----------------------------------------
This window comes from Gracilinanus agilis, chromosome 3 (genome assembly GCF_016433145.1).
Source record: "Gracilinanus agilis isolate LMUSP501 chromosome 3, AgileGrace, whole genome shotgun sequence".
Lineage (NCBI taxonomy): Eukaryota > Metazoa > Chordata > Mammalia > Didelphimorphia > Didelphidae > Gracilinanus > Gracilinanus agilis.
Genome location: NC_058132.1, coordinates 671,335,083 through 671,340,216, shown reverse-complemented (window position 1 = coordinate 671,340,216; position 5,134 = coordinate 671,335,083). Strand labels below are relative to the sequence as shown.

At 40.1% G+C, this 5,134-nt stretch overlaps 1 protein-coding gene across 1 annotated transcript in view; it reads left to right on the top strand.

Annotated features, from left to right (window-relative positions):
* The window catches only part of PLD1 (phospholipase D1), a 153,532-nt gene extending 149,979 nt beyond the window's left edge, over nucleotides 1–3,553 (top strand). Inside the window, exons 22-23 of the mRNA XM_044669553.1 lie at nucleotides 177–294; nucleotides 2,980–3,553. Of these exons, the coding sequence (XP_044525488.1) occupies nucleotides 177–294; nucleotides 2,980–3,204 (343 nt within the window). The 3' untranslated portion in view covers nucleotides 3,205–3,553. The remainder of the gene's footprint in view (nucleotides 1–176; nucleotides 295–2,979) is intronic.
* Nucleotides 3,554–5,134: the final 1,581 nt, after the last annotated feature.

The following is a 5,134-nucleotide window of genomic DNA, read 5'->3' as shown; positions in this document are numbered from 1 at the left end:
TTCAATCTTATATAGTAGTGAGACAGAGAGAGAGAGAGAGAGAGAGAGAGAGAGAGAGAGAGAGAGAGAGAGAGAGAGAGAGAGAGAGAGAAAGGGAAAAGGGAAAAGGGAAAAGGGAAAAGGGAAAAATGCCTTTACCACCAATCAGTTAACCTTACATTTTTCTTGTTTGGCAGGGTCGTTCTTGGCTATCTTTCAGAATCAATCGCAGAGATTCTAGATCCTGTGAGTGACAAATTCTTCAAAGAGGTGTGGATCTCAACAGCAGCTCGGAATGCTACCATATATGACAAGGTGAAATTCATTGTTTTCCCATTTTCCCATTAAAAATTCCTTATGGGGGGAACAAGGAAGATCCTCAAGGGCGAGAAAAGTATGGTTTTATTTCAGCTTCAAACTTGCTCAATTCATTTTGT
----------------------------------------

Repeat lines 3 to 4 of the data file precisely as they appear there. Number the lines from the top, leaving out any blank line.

Lineage (NCBI taxonomy): Eukaryota > Metazoa > Chordata > Mammalia > Didelphimorphia > Didelphidae > Gracilinanus > Gracilinanus agilis.
Genome location: NC_058132.1, coordinates 671,335,083 through 671,340,216, shown reverse-complemented (window position 1 = coordinate 671,340,216; position 5,134 = coordinate 671,335,083). Strand labels below are relative to the sequence as shown.